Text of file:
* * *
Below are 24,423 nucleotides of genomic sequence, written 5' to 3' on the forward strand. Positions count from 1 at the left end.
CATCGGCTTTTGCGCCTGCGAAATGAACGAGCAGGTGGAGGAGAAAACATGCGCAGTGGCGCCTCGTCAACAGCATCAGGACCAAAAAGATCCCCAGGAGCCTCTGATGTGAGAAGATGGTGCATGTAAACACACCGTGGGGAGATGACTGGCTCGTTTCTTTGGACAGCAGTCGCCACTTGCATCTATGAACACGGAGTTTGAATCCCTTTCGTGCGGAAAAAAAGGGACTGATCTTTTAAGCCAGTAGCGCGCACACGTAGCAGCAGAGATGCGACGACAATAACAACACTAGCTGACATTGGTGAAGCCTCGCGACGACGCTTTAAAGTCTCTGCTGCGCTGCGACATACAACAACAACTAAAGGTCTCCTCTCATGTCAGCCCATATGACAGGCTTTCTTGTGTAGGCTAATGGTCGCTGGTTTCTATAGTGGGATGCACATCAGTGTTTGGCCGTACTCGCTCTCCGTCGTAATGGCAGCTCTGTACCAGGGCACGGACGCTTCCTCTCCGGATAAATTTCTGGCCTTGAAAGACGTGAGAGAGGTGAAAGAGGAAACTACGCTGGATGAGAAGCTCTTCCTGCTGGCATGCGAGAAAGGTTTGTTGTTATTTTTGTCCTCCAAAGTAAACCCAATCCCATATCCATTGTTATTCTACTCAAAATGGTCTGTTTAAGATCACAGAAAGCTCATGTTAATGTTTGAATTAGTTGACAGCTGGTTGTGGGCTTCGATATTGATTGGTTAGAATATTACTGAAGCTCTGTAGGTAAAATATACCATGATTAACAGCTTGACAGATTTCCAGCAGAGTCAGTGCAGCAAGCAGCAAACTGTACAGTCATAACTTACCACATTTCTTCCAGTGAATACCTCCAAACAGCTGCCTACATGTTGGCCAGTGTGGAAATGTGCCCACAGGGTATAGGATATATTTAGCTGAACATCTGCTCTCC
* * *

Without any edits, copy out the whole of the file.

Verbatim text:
Below are 24,423 nucleotides of genomic sequence, written 5' to 3' on the forward strand. Positions count from 1 at the left end.
CATCGGCTTTTGCGCCTGCGAAATGAACGAGCAGGTGGAGGAGAAAACATGCGCAGTGGCGCCTCGTCAACAGCATCAGGACCAAAAAGATCCCCAGGAGCCTCTGATGTGAGAAGATGGTGCATGTAAACACACCGTGGGGAGATGACTGGCTCGTTTCTTTGGACAGCAGTCGCCACTTGCATCTATGAACACGGAGTTTGAATCCCTTTCGTGCGGAAAAAAAGGGACTGATCTTTTAAGCCAGTAGCGCGCACACGTAGCAGCAGAGATGCGACGACAATAACAACACTAGCTGACATTGGTGAAGCCTCGCGACGACGCTTTAAAGTCTCTGCTGCGCTGCGACATACAACAACAACTAAAGGTCTCCTCTCATGTCAGCCCATATGACAGGCTTTCTTGTGTAGGCTAATGGTCGCTGGTTTCTATAGTGGGATGCACATCAGTGTTTGGCCGTACTCGCTCTCCGTCGTAATGGCAGCTCTGTACCAGGGCACGGACGCTTCCTCTCCGGATAAATTTCTGGCCTTGAAAGACGTGAGAGAGGTGAAAGAGGAAACTACGCTGGATGAGAAGCTCTTCCTGCTGGCATGCGAGAAAGGTTTGTTGTTATTTTTGTCCTCCAAAGTAAACCCAATCCCATATCCATTGTTATTCTACTCAAAATGGTCTGTTTAAGATCACAGAAAGCTCATGTTAATGTTTGAATTAGTTGACAGCTGGTTGTGGGCTTCGATATTGATTGGTTAGAATATTACTGAAGCTCTGTAGGTAAAATATACCATGATTAACAGCTTGACAGATTTCCAGCAGAGTCAGTGCAGCAAGCAGCAAACTGTACAGTCATAACTTACCACATTTCTTCCAGTGAATACCTCCAAACAGCTGCCTACATGTTGGCCAGTGTGGAAATGTGCCCACAGGGTATAGGATATATTTAGCTGAACATCTGCTCTCC